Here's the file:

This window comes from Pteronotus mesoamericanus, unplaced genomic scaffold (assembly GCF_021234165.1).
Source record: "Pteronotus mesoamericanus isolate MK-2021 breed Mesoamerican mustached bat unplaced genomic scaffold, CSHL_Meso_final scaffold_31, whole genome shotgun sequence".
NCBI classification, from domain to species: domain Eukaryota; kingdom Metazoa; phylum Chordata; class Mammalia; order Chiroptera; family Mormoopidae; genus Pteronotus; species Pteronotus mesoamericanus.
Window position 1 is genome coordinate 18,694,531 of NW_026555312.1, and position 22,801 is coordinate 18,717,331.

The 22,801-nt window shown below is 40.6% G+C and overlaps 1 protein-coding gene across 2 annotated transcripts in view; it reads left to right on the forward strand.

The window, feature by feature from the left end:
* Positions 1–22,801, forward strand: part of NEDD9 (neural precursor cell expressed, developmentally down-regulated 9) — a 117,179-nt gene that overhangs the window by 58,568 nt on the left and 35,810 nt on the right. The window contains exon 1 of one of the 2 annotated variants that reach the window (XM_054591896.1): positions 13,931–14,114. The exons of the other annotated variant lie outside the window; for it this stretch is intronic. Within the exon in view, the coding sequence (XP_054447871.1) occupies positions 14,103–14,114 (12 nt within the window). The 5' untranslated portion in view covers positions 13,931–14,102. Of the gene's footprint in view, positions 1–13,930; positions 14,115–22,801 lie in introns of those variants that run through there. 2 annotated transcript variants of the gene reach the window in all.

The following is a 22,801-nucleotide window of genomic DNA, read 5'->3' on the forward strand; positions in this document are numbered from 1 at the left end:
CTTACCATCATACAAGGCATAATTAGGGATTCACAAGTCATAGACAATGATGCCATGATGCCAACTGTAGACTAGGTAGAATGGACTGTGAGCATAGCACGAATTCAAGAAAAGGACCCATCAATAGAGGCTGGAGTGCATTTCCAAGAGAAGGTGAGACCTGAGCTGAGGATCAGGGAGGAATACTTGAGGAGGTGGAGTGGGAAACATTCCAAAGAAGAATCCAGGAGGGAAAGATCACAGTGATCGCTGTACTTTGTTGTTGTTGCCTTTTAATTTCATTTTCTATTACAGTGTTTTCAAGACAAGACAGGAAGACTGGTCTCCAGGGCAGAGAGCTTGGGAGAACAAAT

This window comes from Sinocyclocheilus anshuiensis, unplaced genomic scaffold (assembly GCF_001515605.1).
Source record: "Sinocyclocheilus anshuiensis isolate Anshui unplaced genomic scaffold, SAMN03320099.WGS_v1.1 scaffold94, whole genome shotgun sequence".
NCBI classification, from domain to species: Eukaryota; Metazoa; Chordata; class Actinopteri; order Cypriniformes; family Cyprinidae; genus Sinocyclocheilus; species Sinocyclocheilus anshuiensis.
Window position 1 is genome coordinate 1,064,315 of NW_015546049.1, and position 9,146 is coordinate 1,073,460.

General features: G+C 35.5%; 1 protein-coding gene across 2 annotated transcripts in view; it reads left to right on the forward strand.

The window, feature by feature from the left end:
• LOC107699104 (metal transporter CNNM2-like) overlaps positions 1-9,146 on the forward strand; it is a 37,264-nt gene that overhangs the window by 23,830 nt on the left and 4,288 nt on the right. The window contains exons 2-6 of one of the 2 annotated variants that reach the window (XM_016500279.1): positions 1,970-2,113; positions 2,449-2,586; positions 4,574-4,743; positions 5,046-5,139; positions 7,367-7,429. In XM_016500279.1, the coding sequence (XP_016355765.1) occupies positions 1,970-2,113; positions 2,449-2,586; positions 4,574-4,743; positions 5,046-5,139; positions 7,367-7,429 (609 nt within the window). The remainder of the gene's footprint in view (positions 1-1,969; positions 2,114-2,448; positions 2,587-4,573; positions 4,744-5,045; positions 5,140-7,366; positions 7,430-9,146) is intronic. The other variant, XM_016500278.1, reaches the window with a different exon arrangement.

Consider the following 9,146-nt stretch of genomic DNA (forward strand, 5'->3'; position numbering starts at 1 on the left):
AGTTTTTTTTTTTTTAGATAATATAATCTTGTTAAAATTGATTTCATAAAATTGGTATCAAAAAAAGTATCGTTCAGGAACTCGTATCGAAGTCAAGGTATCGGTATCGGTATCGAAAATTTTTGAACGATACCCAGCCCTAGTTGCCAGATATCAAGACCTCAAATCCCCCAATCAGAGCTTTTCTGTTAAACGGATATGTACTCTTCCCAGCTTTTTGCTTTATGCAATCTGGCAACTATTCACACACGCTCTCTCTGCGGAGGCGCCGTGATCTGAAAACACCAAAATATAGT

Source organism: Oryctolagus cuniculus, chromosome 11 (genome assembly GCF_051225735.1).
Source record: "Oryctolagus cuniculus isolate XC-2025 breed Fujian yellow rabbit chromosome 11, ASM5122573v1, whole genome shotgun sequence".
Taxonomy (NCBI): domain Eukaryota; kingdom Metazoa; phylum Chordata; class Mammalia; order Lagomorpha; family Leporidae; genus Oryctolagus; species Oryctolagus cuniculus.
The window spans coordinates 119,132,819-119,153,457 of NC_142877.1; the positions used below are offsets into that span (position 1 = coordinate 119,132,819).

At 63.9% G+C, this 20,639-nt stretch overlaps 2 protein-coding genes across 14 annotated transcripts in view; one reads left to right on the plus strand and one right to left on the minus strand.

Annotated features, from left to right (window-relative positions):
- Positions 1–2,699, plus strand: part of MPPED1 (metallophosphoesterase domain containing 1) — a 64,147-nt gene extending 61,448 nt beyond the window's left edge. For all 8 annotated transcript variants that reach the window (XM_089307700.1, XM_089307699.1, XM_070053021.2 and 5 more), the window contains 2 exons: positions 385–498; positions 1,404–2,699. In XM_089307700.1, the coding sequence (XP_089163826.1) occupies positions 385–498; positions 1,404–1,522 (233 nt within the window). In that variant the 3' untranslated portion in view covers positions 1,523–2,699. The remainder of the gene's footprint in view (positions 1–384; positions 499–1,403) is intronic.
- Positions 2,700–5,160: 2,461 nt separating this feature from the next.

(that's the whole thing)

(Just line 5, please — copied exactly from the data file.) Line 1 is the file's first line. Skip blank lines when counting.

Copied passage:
The 22,801-nt window shown below is 40.6% G+C and overlaps 1 protein-coding gene across 2 annotated transcripts in view; it reads left to right on the forward strand.